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In 100 Words: Yes the Best? More Like Yes the Worst!

Looks like nothing has changed on 101.1 Yes the Best.

Despite a massive and heavily hyped rebrand that took several months to materialize (even going as far as labeling the station as the ‘Home of the Millennials’), the sound of Yes the Best remains virtually the same as its previous incarnation. They are still a ‘masa’ station with ridiculously named DJs, playing some OPM, dance and hip-hop tracks, and even classic rock ballads from years past.

If Yes wants to truly live up to their billing as the ‘Home of the Millennials’, the station should have morphed into a Top 40 CHR station ala Magic 89.9 and 99.5 Play FM. This is poor advertising on MBC’s part, one that will definitely fool the more educated listener.

Sorry, but the rebrand of 101.1 Yes the Best is a thumbs down. Get your priorities straight, MBC.

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The End of NU 107 and the Birth of Radyo5 92.3 News FM, Six Years Later

Two Philippine FM radio milestones took place six years ago this week.

The night of November 7, 2010 will forever be remembered by Pinoy rock fans throughout the country, as NU 107 officially signed off for the last time. Many will reminisce its final moments on the air, during which the Eraserheads’ ‘Ang Huling El Bimbo’ was played while listeners raised their lighters outside the NU 107 studios in Pasig.

The following morning, a different radio station took the place of NU 107. 107.5 Win Radio, a brainchild of Manny Luzon, officially made its debut, and its ‘masa’-oriented format was reminiscent of Luzon’s other creation, 90.7 Love Radio.

While Win Radio proved to be popular in its own right, the vacuum left by the demise of NU 107 seemed irreparable. Attempts to revive NU’s tried and tested format online proved futile, and although Jam 88.3 moved to an NU 107-like rock format a few months later, the loss of a beloved and iconic station was hard to overcome.

Today, 107.5 is currently occupied by the adult contemporary-oriented Wish 1075, while Win Radio moved over to 91.5 to merge with former sister station Big Radio. As for the legacy of NU 107, it remains to be seen if Jam 88.3 can equal or surpass the heights that NU reached.

Also on November 8, 2010, another up-and-coming radio station made its debut. TV5-owned Radyo5 92.3 News FM, the first all-news FM radio station in the country, aired its initial broadcast, replacing the youth-oriented CHR station U92.

From day one, Radyo5 92.3 News FM constantly ranked among Metro Manila’s top FM radio stations. It even provided a serious challenge to AM radio giants Super Radyo DZBB 594, DZMM Radyo Patrol 630, and DZRH 666 as far as listenership is concerned.

Unfortunately, the station endured some rough sailing in the years since. The addition of live PBA coverage, the loss of several top-notch talent, the inability to replace and fill vacated timeslots, and the unwillingness to cover important live events severely tested Radyo5’s viability.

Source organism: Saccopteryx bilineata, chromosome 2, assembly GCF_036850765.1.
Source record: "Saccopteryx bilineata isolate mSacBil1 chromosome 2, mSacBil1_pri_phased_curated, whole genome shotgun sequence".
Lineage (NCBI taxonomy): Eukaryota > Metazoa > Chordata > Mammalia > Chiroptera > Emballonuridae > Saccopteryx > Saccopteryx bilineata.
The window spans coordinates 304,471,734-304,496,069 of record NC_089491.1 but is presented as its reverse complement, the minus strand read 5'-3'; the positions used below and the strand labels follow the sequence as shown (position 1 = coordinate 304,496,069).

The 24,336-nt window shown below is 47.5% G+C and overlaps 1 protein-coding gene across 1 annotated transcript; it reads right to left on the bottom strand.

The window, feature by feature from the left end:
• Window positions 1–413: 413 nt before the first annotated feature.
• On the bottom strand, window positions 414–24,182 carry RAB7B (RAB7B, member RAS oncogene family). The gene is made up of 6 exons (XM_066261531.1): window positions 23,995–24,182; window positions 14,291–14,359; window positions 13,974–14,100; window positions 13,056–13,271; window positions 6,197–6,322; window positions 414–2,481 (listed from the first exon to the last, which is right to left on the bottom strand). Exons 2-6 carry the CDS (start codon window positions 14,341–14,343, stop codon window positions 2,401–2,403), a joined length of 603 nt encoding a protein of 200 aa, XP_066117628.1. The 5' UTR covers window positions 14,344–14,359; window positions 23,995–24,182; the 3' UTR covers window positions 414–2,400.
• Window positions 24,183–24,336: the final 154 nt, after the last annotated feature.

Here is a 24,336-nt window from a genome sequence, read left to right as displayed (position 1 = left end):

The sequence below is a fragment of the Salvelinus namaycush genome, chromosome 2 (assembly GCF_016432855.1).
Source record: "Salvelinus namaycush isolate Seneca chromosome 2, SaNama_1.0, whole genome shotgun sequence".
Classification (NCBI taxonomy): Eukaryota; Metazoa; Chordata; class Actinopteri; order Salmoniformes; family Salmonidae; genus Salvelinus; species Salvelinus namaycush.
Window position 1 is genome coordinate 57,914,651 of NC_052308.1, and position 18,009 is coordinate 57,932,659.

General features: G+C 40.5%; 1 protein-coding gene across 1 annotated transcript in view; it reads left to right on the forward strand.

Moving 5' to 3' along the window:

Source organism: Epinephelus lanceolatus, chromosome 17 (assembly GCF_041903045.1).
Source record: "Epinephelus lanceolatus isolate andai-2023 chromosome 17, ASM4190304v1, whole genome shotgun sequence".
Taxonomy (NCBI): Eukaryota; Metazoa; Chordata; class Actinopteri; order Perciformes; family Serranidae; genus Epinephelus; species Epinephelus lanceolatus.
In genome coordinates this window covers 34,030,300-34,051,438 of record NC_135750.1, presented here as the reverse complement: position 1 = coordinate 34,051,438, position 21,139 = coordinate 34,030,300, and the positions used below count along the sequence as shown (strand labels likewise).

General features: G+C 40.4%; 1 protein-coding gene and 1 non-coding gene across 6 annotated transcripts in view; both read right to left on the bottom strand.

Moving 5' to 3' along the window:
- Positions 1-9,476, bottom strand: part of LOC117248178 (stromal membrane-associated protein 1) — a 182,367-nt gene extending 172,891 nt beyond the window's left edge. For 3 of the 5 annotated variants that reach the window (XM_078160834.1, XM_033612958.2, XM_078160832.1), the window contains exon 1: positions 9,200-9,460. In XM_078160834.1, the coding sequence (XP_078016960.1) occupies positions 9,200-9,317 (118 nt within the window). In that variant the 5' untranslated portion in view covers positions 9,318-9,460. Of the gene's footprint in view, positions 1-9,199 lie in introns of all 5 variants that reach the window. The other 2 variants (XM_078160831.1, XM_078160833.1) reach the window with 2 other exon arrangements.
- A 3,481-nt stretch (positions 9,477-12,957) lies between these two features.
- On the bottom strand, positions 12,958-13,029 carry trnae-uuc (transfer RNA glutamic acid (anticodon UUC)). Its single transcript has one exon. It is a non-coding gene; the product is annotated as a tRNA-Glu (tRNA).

With TV5 encountering its fair share of problems, the future of Radyo5 92.3 News FM is now in doubt. It will be up to embattled bosses Gladys Lana-Lucas and Luchi Cruz-Valdes to save the station from further collapse.

Six years after these two significant events on Philippine radio, both NU 107 and Radyo5 92.3 News FM are still remembered by radio listeners all over the country, for contrasting reasons. For one station, it was about making a mark in the industry, while the other was about making a statement in the music-dominated field of FM radio.

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Yes FM Rebrands, Targets Millennials

The similarities between MBC sister stations 90.7 Love Radio and 101.1 Yes FM have been well-documented.

Ever since the Manila Broadcasting Company converted Yes FM into a Hot AC (‘masa’) station in 1998, the competition between Yes and MBC’s older flagship station Love Radio became intense and at times cordial. Both stations were in the top two in the ratings, and they even boasted that so-called fact in various stingers.

Unfortunately, the similarity in format proved to be a hindrance for Yes FM. By playing virtually the same type of music and catering to the same audience as Love Radio, Yes was always in the shadow of its older counterpart, and thus, they were treated like a ‘puppet’ to MBC.

It was clear to MBC that Yes needed a facelift. So in July of this year, they decided to give Yes a new sound, rebranding the station as 101.1 Yes the Best.

While semblances of its old ‘masa’ self continue to exist, the new Yes the Best is now dominated by music that is typically heard in CHR stations, with some mix of OPM and other Asian pop music. The new format of Yes is also targeted toward millennials (i.e. those born in the 1980s to the early 2000s).

Yes the Best also had a talent exchange with older station Love Radio prior to the reformat. Erstwhile Love Radio DJs Shai Tisai and Raqi Terra were moved to Yes in exchange for Tanya Chinita and Kara Karinyosa, who were moved next door to Love Radio.

In all honesty, the new sound of Yes the Best makes sense. Though the new format may prove to be consequential to its ratings, distinguishing Yes from the older Love Radio may be the best decision that MBC made, which could also benefit the FM radio industry in general.

Let’s just hope that the new Yes the Best model can be sustainable for a long period of time. With a new generation of listeners now coming to their senses, Yes the Best should live up to their billing as ‘The Millennials’ Choice’.

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